Christians

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Christians are people who follow or adhere to Christianity, a monotheistic Abrahamic religion based on the life and teachings of Jesus Christ.

Christians are people who follow or adhere to Christianity, a monotheistic Abrahamic religion based on the life and teachings of Jesus Christ.

After the miraculous catch of fish, Christ invokes his disciples to become "fishers of men" by Raphael
The Church of Saint Peter near Antioch (modern-day Antakya), the city where the disciples were called "Christians".
The Latin cross and Ichthys symbols, two symbols often used by Christians to represent their religion
Nazareth is described as the childhood home of Jesus. Many languages employ the word "Nazarene" as a general designation for those of Christian faith.
Japanese Christians ("Kurisuchan") in Portuguese costume, 16–17th century
Percentage of Christians worldwide, June 2014
chrestianos, first mention of Christians in Tacitus' Annals. 11th century copy.
The Latin cross and Ichthys symbols, two symbols often used by Christians to represent their religion

The term Christian used as an adjective is descriptive of anything associated with Christianity or Christian churches, or in a proverbial sense "all that is noble, and good, and Christ-like."

The Cenacle on Mount Zion, claimed to be the location of the Last Supper and Pentecost. Bargil Pixner claims the original Church of the Apostles is located under the current structure.

Early centers of Christianity

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Early Christianity (up to the First Council of Nicaea in 325) spread from the Levant, across the Roman Empire, and beyond.

Early Christianity (up to the First Council of Nicaea in 325) spread from the Levant, across the Roman Empire, and beyond.

The Cenacle on Mount Zion, claimed to be the location of the Last Supper and Pentecost. Bargil Pixner claims the original Church of the Apostles is located under the current structure.
A diagram of the Church of the Holy Sepulchre based on a German documentary. The church is claimed to be at the site of Calvary and the Tomb of Jesus.
The Church of St Peter near Antakya, Turkey, said to be the spot where Saint Peter first preached the Gospel in Roman Antioch.
Map of Western Anatolia showing the "Seven Churches of Asia" and the Greek island of Patmos.
Remains of the ancient Roman aqueduct in Caesarea Maritima.
St Paul's Pillar in Paphos
The Chapel of Saint Paul, said to be Bab Kisan where St. Paul escaped from Old Damascus
St. Peter's Basilica, believed to be the burial site of St. Peter, seen from the River Tiber
A scene showing Christ Pantocrator from a Roman mosaic in the church of Santa Pudenziana in Rome, c. 410 AD
Amphithéâtre des Trois-Gaules, in Lyon. The pole in the arena is a memorial to the people killed during the persecution.
St Paul's Islands near St. Paul's Bay, traditionally identified as the place where St Paul was shipwrecked
According to tradition, the Indo-Parthian king Gondophares was proselytized by St Thomas, who continued on to southern India, and possibly as far as Malaysia or China.

Early Christians gathered in small private homes, known as house churches, but a city's whole Christian community would also be called a church – the Greek noun ἐκκλησία (ekklesia) literally means assembly, gathering, or congregation but is translated as church in most English translations of the New Testament.

Christianity – Percentage of population by country (2014 data)

Christendom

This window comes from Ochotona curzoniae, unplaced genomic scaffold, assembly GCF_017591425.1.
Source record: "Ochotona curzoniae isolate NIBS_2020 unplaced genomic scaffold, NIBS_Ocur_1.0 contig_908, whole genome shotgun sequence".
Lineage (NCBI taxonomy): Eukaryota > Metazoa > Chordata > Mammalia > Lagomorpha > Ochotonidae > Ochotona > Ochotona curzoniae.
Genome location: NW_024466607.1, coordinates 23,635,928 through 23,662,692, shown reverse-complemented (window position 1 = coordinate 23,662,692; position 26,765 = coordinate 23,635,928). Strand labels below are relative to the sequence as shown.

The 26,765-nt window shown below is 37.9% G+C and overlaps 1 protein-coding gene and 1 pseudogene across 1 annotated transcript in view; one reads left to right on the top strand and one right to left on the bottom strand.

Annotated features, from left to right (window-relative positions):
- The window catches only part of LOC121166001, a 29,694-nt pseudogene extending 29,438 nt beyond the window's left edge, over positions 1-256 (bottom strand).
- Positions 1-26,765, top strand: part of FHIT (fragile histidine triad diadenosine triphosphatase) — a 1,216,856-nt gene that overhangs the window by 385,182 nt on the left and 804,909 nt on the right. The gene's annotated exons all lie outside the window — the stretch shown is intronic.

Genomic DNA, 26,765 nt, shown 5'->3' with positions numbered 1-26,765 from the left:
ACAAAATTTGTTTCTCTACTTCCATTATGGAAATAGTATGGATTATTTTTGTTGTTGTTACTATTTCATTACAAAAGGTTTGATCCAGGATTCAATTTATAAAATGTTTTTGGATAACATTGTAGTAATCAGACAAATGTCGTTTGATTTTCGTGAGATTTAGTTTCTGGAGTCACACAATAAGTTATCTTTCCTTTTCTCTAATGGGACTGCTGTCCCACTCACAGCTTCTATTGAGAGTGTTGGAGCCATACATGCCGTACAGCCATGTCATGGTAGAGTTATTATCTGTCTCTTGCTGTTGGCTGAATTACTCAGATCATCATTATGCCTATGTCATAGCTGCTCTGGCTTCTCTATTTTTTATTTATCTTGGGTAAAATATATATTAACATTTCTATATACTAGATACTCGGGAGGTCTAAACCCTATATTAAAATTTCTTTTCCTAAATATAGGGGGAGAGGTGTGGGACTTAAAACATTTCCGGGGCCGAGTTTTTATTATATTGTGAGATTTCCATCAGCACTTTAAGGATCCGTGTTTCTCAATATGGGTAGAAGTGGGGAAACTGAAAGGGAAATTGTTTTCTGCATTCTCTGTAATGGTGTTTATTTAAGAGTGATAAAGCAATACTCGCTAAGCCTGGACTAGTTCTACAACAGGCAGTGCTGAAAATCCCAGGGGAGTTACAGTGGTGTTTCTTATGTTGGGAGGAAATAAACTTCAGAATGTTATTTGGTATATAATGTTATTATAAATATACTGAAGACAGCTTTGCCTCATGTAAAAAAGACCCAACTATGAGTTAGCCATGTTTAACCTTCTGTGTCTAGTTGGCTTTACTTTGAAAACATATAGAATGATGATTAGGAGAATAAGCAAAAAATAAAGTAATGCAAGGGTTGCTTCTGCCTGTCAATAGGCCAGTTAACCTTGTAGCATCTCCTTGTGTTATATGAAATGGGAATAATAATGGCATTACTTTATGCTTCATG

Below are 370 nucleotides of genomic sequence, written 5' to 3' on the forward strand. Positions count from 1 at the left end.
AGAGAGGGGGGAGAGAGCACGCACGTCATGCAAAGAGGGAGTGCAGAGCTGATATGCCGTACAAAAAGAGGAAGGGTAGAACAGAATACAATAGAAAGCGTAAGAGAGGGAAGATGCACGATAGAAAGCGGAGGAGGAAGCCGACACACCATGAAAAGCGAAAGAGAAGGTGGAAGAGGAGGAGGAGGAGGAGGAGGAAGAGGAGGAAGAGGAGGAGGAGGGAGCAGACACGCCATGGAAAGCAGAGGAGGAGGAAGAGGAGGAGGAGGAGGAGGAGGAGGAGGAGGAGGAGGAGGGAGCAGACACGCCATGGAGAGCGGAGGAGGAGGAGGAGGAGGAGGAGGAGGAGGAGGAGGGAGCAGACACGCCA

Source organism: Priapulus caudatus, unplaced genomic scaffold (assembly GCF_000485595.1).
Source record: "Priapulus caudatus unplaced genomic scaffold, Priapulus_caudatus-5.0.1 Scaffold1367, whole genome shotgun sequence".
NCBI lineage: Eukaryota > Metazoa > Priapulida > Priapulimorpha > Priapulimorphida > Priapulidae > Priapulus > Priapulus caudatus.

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Culturally intertwined with.

Culturally intertwined with.

Christianity – Percentage of population by country (2014 data)
This T-and-O map, which abstracts the then known world to a cross inscribed within an orb, remakes geography in the service of Christian iconography. More detailed versions place Jerusalem at the center of the world.
Icon depicting the Emperor Constantine and the bishops of the First Council of Nicaea (AD 325) holding the Niceno–Constantinopolitan Creed of 381.
Spread of Christianity by AD 600 (shown in dark blue is the spread of Early Christianity up to AD 325)
St. Stephen's Cathedral, Vienna.
Picture of Christ in Majesty contained in an illuminated manuscript.
There are few old ceramic icons, such as this St. Theodor icon which dates to ca. 900 (from Preslav, Bulgaria).
The structure of a typical Gothic cathedral.
Science, and particularly geometry and astronomy, was linked directly to the divine for most medieval scholars. Since these Christians believed God imbued the universe with regular geometric and harmonic principles, to seek these principles was therefore to seek and worship God.
Relative geographic prevalence of Christianity versus Islam versus lack of either religion (2006).

The specific relationship between the political leaders and the clergy varied but, in theory, the national and political divisions were at times subsumed under the leadership of the church as an institution.

Church invisible

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The church invisible, invisible church, mystical church or church mystical, is a theological concept of an "invisible" Christian Church of the elect who are known only to God, in contrast to the "visible church"—that is, the institutional body on earth which preaches the gospel and administers the sacraments.

Acts 26:7–8, 20 on Papyrus 29 (c. AD 250).

Acts of the Apostles

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Acts 26:7–8, 20 on Papyrus 29 (c. AD 250).
Ministry of the Apostles: Russian icon by Fyodor Zubov, 1660
Acts 1:1–2a from the 14th century Minuscule 223
Paul's conversion, from Livre d'Heures d'Étienne Chevalier (c. 1450–1460), Jean Fouquet, in the Château de Chantilly
Saint Paul Writing His Epistles, ascribed to Valentin de Boulogne, 17th century

The Acts of the Apostles (, Práxeis Apostólōn; Actūs Apostolōrum) is the fifth book of the New Testament; it tells of the founding of the Christian Church and the spread of its message to the Roman Empire.